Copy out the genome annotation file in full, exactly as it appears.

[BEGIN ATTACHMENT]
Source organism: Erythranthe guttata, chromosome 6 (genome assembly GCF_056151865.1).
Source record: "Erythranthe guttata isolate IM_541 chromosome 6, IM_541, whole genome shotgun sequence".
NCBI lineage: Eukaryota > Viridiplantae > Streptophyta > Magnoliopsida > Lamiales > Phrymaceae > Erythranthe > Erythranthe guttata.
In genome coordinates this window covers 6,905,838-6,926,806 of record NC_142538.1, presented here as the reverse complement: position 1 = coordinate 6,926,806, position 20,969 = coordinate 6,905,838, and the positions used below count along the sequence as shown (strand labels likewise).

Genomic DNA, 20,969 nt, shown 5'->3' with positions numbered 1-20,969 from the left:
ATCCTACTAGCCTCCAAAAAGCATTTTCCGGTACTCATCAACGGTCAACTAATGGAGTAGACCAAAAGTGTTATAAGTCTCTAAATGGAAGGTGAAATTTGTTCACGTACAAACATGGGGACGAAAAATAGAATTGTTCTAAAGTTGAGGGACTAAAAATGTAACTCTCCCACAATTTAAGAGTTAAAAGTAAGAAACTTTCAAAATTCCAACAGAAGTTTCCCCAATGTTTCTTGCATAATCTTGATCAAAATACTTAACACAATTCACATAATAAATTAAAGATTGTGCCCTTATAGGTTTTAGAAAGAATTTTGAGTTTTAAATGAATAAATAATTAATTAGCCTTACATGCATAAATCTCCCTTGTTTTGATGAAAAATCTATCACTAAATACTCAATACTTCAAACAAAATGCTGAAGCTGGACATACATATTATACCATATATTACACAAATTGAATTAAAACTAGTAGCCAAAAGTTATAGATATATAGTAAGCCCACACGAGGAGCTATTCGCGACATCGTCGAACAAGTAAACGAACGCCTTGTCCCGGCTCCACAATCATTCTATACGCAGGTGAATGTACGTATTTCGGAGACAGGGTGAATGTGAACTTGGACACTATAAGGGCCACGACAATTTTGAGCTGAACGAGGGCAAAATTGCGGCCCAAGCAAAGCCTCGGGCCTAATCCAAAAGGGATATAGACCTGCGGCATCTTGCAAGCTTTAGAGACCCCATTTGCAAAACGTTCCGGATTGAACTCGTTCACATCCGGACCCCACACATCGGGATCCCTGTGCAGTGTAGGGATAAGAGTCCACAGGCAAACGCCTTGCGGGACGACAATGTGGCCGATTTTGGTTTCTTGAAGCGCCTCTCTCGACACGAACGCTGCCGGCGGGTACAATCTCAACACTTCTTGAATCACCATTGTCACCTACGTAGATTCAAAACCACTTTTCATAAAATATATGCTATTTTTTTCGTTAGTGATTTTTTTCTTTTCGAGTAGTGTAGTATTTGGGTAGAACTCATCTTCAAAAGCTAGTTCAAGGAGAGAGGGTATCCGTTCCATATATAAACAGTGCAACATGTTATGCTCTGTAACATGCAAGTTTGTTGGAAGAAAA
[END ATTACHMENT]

Source organism: Erythranthe guttata, chromosome 6 (genome assembly GCF_056151865.1).
Source record: "Erythranthe guttata isolate IM_541 chromosome 6, IM_541, whole genome shotgun sequence".
NCBI lineage: Eukaryota > Viridiplantae > Streptophyta > Magnoliopsida > Lamiales > Phrymaceae > Erythranthe > Erythranthe guttata.
In genome coordinates this window covers 6,905,838-6,926,806 of record NC_142538.1, presented here as the reverse complement: position 1 = coordinate 6,926,806, position 20,969 = coordinate 6,905,838, and the positions used below count along the sequence as shown (strand labels likewise).

Genomic DNA, 20,969 nt, shown 5'->3' with positions numbered 1-20,969 from the left:
ATCCTACTAGCCTCCAAAAAGCATTTTCCGGTACTCATCAACGGTCAACTAATGGAGTAGACCAAAAGTGTTATAAGTCTCTAAATGGAAGGTGAAATTTGTTCACGTACAAACATGGGGACGAAAAATAGAATTGTTCTAAAGTTGAGGGACTAAAAATGTAACTCTCCCACAATTTAAGAGTTAAAAGTAAGAAACTTTCAAAATTCCAACAGAAGTTTCCCCAATGTTTCTTGCATAATCTTGATCAAAATACTTAACACAATTCACATAATAAATTAAAGATTGTGCCCTTATAGGTTTTAGAAAGAATTTTGAGTTTTAAATGAATAAATAATTAATTAGCCTTACATGCATAAATCTCCCTTGTTTTGATGAAAAATCTATCACTAAATACTCAATACTTCAAACAAAATGCTGAAGCTGGACATACATATTATACCATATATTACACAAATTGAATTAAAACTAGTAGCCAAAAGTTATAGATATATAGTAAGCCCACACGAGGAGCTATTCGCGACATCGTCGAACAAGTAAACGAACGCCTTGTCCCGGCTCCACAATCATTCTATACGCAGGTGAATGTACGTATTTCGGAGACAGGGTGAATGTGAACTTGGACACTATAAGGGCCACGACAATTTTGAGCTGAACGAGGGCAAAATTGCGGCCCAAGCAAAGCCTCGGGCCTAATCCAAAAGGGATATAGACCTGCGGCATCTTGCAAGCTTTAGAGACCCCATTTGCAAAACGTTCCGGATTGAACTCGTTCACATCCGGACCCCACACATCGGGATCCCTGTGCAGTGTAGGGATAAGAGTCCACAGGCAAACGCCTTGCGGGACGACAATGTGGCCGATTTTGGTTTCTTGAAGCGCCTCTCTCGACACGAACGCTGCCGGCGGGTACAATCTCAACACTTCTTGAATCACCATTGTCACCTACGTAGATTCAAAACCACTTTTCATAAAATATATGCTATTTTTTTCGTTAGTGATTTTTTTCTTTTCGAGTAGTGTAGTATTTGGGTAGAACTCATCTTCAAAAGCTAGTTCAAGGAGAGAGGGTATCCGTTCCATATATAAACAGTGCAACATGTTATGCTCTGTAACATGCAAGTTTGTTGGAAGAAAA